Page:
In this lockdown environment tensions between kids can run high!
Here’s some tips to calm things down.
Sibling rivalry can begin right after the birth of the second child. It can be a stressful, frustrating experience for parents but learning to handle conflict constructively can help. Sibling rivalry happens for many reasons as your children define themselves as individuals. For example some children may feel threatened by the arrival of a new baby, or feel a brother or sister may get more attention that he/she is.
Some survival tips:
- Don’t play favourites and don’t compare your children to one another.
- Encourage them to be themselves but also have some basic ground rules of respect, compromise, sharing, consideration, kindness to each other as family.
- Celebrate each child’s successes or milestones and their differences.
- Note if there is a particular time of day or situation where conflict may erupt. If a child is stressed or tired, fights could more likely break out.
- Teach your children how to approach one another and ask to share a toy or activity.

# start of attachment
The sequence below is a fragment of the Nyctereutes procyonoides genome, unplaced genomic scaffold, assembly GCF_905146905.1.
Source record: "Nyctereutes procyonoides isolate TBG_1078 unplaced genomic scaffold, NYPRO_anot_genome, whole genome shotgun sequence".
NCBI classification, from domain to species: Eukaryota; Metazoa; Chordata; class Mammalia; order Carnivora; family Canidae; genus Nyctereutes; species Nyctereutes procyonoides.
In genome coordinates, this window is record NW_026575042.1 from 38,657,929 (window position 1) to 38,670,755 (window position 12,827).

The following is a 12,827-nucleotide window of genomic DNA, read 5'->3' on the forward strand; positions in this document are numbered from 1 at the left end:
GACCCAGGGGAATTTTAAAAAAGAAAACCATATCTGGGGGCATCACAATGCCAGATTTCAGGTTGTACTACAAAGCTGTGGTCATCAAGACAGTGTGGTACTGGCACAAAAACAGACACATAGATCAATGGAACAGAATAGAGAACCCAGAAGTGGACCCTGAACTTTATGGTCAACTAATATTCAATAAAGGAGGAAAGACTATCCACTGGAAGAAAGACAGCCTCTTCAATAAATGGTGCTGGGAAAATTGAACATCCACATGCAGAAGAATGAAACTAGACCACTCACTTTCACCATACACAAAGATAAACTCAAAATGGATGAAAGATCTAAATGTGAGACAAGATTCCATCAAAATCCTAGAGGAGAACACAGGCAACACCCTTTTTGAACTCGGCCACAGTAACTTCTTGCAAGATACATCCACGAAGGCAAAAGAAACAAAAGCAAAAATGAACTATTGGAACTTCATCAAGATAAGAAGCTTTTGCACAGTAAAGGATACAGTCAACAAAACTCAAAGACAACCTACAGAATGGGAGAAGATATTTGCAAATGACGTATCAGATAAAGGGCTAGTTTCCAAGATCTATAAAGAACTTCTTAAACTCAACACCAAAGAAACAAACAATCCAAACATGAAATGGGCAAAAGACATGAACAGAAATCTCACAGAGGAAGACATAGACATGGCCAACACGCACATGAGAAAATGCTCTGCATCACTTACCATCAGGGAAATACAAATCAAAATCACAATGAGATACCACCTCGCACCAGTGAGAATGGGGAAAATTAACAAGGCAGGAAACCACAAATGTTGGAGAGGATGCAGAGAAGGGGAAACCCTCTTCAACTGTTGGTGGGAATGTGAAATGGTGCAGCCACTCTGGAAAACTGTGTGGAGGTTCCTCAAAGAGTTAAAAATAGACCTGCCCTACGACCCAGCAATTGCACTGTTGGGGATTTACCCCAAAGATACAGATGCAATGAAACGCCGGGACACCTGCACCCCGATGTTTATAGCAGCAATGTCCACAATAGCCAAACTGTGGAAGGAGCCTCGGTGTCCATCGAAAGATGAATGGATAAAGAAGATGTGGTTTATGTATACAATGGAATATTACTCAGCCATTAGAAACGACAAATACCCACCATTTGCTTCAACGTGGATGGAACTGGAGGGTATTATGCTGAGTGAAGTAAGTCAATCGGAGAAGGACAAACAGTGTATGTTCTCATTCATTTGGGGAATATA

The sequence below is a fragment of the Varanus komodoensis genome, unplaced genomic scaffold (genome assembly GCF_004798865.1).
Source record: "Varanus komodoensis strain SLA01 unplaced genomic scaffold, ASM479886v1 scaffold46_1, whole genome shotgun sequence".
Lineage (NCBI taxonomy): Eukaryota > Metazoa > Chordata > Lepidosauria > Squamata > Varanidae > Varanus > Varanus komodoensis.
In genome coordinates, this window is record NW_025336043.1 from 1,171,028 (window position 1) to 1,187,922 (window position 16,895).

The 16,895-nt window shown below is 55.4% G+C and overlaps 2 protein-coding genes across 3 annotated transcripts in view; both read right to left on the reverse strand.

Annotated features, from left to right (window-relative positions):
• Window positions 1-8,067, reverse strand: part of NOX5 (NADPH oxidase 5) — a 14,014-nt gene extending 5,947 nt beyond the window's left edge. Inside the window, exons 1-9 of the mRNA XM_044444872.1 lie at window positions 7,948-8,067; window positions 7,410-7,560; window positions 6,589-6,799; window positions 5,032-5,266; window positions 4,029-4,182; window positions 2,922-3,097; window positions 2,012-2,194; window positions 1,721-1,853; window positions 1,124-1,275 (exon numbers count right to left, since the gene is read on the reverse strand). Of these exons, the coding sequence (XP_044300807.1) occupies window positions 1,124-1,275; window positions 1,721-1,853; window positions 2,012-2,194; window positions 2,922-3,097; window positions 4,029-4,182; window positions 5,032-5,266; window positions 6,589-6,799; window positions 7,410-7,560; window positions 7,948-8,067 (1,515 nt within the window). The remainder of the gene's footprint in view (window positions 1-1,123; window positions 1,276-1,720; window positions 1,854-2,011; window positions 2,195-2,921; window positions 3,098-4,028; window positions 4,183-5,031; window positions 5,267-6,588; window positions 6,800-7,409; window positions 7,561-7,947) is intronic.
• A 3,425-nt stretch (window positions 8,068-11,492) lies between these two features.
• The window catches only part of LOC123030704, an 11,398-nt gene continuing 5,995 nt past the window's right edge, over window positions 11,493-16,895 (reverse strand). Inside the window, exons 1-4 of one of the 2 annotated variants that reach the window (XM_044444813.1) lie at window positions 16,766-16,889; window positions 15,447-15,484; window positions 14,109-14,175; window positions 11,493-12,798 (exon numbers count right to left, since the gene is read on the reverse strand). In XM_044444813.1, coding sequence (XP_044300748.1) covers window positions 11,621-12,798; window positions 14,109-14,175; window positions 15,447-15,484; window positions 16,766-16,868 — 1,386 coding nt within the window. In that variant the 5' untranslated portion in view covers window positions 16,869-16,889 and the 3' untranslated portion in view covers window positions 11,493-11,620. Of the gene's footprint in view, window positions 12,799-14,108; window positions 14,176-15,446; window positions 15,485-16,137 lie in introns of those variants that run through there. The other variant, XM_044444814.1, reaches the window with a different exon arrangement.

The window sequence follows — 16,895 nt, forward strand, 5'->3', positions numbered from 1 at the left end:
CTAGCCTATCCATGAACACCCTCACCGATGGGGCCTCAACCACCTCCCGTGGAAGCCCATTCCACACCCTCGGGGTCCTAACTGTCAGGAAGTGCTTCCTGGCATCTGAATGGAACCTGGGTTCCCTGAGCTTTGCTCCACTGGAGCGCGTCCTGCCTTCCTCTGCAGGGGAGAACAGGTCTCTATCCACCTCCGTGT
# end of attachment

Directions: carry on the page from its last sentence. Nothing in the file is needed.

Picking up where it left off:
- To each according to their age: help children understand the difference between equal treatment and fair treatment. And be prepared to explain the decisions you have made.
- Ensure your children do fun things together but still have enough time on their own.
- If possible, try to have some individual time with each child, even if 10 minutes. Invite their conversation about the family and really listen to how they see things.
- Don’t ignore conflict when it occurs. Often children may be able to sort out their differences but younger children may need your intervention. If you need to intervene, give a warning to allow them time to make a decision. Set ground rules for acceptable behaviour.
- Model healthy communication and learn to manage your own anger and frustration.
- Teach your older children a simple process for dealing with anger or other strong emotions: Name it, claim it, tame it, aim it.(Name whether you are frustrated, angry etc and say it using “I am ….” Not “You make me…..; wait until you are a little calmer and them to share it.
- Avoid yelling or lecturing.
- Violent conflict needs to be acted upon immediately.
At Angel’s Paradise, we offer constructive ways to handle conflict and encourage each child to become familiar with how emotions affect them.